It’s been a funny old week. Four days of snow brought things to a standstill. I, and a few others still managed to get out for a run or two. For me, the snow is a great chance to use some of my winter and mountain kit. My fell running shoes got a good run out, resulting in easy traction and bone dry feet. Much less stressful than trying to drive in it too I might add.
A half marathon that I was entered into was cancelled too, which was probably wise, given the risk of safety for not just everyone competing, but also everyone getting there to compete, marshall or spectate.
Only a few days prior to all this I entered an ultra marathon in May and my thoughts drifted towards summer days, heatstroke risk and staying cool. Next thing, I’m digging my car out of a snow drift. All this happens at the same time that my studies cover weather fronts, so I can go some way to explain this Siberian atmosphere to myself as best I can. It’s not the sort of weather I’d like to be caught up in on the hills though, even if it does make for beautiful photographs.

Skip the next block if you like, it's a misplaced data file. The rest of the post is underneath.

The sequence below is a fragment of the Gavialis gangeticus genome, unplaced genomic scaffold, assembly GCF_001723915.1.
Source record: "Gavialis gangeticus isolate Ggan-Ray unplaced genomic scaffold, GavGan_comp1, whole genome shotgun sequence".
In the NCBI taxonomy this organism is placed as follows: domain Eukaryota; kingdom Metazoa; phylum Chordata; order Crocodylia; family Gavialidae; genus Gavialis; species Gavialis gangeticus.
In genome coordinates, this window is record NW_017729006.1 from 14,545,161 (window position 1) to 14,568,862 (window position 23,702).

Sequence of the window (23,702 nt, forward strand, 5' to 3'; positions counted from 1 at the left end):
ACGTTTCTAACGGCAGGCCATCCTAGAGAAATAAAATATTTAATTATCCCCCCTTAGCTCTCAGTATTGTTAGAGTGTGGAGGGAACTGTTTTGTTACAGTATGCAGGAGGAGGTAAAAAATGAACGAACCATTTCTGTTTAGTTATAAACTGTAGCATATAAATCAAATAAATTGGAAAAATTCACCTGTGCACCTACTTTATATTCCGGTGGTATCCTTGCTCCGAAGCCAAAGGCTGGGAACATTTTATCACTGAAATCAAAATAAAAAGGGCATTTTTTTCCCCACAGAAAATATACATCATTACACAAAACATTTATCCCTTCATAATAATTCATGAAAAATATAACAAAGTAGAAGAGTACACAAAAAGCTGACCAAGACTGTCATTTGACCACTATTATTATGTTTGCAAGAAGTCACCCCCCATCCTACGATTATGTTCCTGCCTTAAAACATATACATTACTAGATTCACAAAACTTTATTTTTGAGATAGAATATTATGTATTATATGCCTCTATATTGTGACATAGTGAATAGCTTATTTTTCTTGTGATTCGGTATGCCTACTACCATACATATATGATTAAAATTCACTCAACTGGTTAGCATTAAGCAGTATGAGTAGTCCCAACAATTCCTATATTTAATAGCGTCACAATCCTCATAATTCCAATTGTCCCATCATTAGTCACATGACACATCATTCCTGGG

Outdoor life goes on though. In the snow, I have always loved the silence. The ghost-like qualities of a busy town shut down by mother nature jamming her spanner in the works. Us humans can have a snow day, moan incessantly, watch TV and turn up the thermostat. I couldn’t help but notice the tiny tracks in across the path, made by a small bird, no doubt looking for food. They can’t have a day off. Imagine that, your whole life is your job. No leisure time, just survival from dawn til dusk, birth to death. Would we still have so many ‘problems’? Would our lives have more purpose, satisfaction and meaning? Think of things from nature’s point of view and they might start making sense.